The Faith/Frank/Jill story may have made sense as well but I just hated the setup too much to be able to judge it fairly. It didn't help that I thought KMG was an unsympathetic and cold actress so only ever saw her as suited to the self-righteous and angry parts, but not the parts where we were supposed to feel sorry for Faith. It seemed we were always supposed to feel sorry for Faith without being told why. It was mostly just that she suffered or that she was a good person - when someone makes foolish decisions and goes around saying and doing nasty things, that doesn't really work for me anymore. 

 

If they'd actually addressed a real conflict and allowed Jill, or anyone besides Delia, to give some home truths about Faith, it would have gone a long way. 

 

Do you think had they done the faith/frank/Jill story when Catherine hicks had played Faith..it would have worked better?

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DRW50   
4 minutes ago, Soaplovers said:

 

Do you think had they done the faith/frank/Jill story when Catherine hicks had played Faith..it would have worked better?

 

I think the performances would have made Faith more sympathetic, but Catherine Hicks was playing a very different character. I can't see her Faith ever going there. 

 

For me Faith never worked as a character. Hicks was very popular but that was mostly on the strength of her performances and charisma. 

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dc11786   

And for the same reason, I liked the Faith / Frank pairing. At the heart of the matter, Frank was an arrogant, selfish individual who was often reckless with other people’s emotions and was often absolved because he was a sainted Ryan. Despite all the protests, I felt Faith was duped and that’s why I sympathized with her even if her hatred was misdirected. She had been open and honest about her concerns about Frank still being in love with Jill, but decided to believe that Frank was telling the truth about his love for her. As a politician, Frank was supposed to be charismatic and persuasive so I could buy Faith believing in him. Hugh Kelly did a good job with those aspects of Frank’s character. He also played a lot of the material with an emotional detachment that made me loathe Frank even further. He was just a wonderful scumbag.

You hit on some interesting points about Jill and Frank. They didn’t work on a certain level. Frank waffled between respecting Jill as an independent and strong woman and wanting her to fill the mother role. I think the disconnect related back to Maeve, who was a strong woman but ultimately condoned a lot of his bull because he was her first born. Jill was less willing to coddle him. While I don’t think it would have been fulfilling for the characters, I would have liked to have seen Jill with Barry, which they sort of hinted at during the strike. If for no other reason than to see Frank and Delia squirm.

Faith is one of the show’s more problematic characters. The initial concept was very cold and standoffish, but than they hired Catherine Hicks who was so saccharine. I never warmed to Hicks’ portrayal. I thought Hicks played Faith like a Ryan, slightly sanctimonious but mostly angsty. At Mulgrew instilled some inner turmoil in her conflicts with Dee and Jack. Faith came off as so passive. I also agree they would never have played Faith / Frank with Hicks in the role. Hicks basically played a different character. After Barrett’s few weeks, Hicks played Faith fresh from the mental hospital with none of that history in her performances. I never got the haunted sense that I got from Catlin or Morris Gowdy (in her later performances).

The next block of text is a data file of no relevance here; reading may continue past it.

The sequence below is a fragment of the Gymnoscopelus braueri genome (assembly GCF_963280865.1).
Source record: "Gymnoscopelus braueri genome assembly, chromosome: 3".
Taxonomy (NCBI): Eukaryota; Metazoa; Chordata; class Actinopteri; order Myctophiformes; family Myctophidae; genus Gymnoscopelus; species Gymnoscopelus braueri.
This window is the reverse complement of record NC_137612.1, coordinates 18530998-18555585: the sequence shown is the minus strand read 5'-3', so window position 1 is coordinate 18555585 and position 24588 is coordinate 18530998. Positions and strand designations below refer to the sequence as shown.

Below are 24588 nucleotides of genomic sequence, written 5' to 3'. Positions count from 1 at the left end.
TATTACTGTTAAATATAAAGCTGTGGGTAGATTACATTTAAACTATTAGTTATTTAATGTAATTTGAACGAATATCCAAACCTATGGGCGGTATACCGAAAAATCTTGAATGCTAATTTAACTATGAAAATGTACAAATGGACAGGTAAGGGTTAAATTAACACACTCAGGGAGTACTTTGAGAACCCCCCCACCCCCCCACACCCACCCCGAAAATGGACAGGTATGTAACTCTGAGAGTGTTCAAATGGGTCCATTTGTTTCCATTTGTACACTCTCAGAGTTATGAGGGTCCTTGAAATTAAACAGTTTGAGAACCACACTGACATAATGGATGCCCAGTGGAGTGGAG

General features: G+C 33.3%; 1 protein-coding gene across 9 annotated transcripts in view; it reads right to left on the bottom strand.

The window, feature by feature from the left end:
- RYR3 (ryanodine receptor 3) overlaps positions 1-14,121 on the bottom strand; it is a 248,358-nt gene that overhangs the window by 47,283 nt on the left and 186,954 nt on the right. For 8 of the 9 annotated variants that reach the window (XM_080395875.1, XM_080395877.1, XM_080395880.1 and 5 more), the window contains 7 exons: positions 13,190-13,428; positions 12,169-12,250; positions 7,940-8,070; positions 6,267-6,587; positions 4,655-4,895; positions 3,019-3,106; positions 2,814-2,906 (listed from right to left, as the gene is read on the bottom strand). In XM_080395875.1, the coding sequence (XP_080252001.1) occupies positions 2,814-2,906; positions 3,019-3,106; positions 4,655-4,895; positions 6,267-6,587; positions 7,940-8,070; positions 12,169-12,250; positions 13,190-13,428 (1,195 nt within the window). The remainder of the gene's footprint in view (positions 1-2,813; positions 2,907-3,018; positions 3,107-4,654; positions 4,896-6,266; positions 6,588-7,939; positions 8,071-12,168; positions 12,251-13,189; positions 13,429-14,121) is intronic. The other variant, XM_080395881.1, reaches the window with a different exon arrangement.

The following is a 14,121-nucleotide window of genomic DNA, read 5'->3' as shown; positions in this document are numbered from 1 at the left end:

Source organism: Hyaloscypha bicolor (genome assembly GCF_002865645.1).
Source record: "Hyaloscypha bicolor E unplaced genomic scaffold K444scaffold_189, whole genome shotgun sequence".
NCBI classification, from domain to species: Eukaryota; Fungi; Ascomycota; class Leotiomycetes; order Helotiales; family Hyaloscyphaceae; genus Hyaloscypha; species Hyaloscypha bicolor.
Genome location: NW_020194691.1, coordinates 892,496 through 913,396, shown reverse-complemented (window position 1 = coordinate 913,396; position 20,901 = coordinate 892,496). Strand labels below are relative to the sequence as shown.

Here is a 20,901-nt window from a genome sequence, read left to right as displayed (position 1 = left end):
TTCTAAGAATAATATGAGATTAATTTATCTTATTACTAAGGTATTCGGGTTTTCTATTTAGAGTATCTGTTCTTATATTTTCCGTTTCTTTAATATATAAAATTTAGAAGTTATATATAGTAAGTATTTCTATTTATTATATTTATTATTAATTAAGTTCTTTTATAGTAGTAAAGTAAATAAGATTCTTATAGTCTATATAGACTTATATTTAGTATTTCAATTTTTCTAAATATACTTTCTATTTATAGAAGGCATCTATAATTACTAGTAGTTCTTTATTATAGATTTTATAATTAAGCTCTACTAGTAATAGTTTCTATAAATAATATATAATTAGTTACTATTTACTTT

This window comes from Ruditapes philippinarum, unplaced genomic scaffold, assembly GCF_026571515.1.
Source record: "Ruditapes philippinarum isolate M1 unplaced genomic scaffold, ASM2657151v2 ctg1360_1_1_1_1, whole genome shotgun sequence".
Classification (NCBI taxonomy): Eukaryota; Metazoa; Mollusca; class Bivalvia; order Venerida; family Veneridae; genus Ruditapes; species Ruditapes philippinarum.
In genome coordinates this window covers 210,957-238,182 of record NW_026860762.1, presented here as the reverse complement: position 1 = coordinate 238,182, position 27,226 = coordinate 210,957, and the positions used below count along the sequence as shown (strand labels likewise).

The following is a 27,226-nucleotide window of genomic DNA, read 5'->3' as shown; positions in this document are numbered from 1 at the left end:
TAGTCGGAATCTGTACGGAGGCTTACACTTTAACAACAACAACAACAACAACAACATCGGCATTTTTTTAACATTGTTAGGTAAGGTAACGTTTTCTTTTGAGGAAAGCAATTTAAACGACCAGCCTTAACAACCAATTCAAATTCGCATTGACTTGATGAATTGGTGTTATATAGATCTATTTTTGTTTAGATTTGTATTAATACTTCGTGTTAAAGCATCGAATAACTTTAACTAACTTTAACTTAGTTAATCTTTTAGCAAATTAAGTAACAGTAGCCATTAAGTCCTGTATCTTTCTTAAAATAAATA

KMG was very vanilla until the alcoholism story. In the end, icy and disconnected Faith worked better for me, and I think it provided the canvas with a very different type of character. With that said, it was such a departure from what Faith had been for so many years I can see why it would put people off.

I agree that the show often skirted Faith’s accountability. She shouldn’t have been involved with someone so intensely on the heels of her recovery. It would have been nice if someone like Roger had played that card. Actually, I think someone may have said this, but Faith dismissed it.

For me, it was the trainwreck quality that I adored. There was no way this was going to work no matter how deeply Faith wanted it to, no matter how much Frank protested he loved her, or how much Jill tried to stay out it. Eventually, it was going to explode, and I just really enjoyed the momentum to the climax. I got a lot of enjoyment out of seeing Faith's world crumble even if I didn't feel she deserved it. I think Faith as an archetype, someone in love with someone she could never have, was identifiable and relatable, but I could see how her reaction afterwards put people off. At times, I felt Faith attacked the status quo by calling out some of the hypocrisy, while being blissfully unaware of her own. I also felt she suffered because she was alone, and I don't think that was something that she was as comfortable with as Jill was.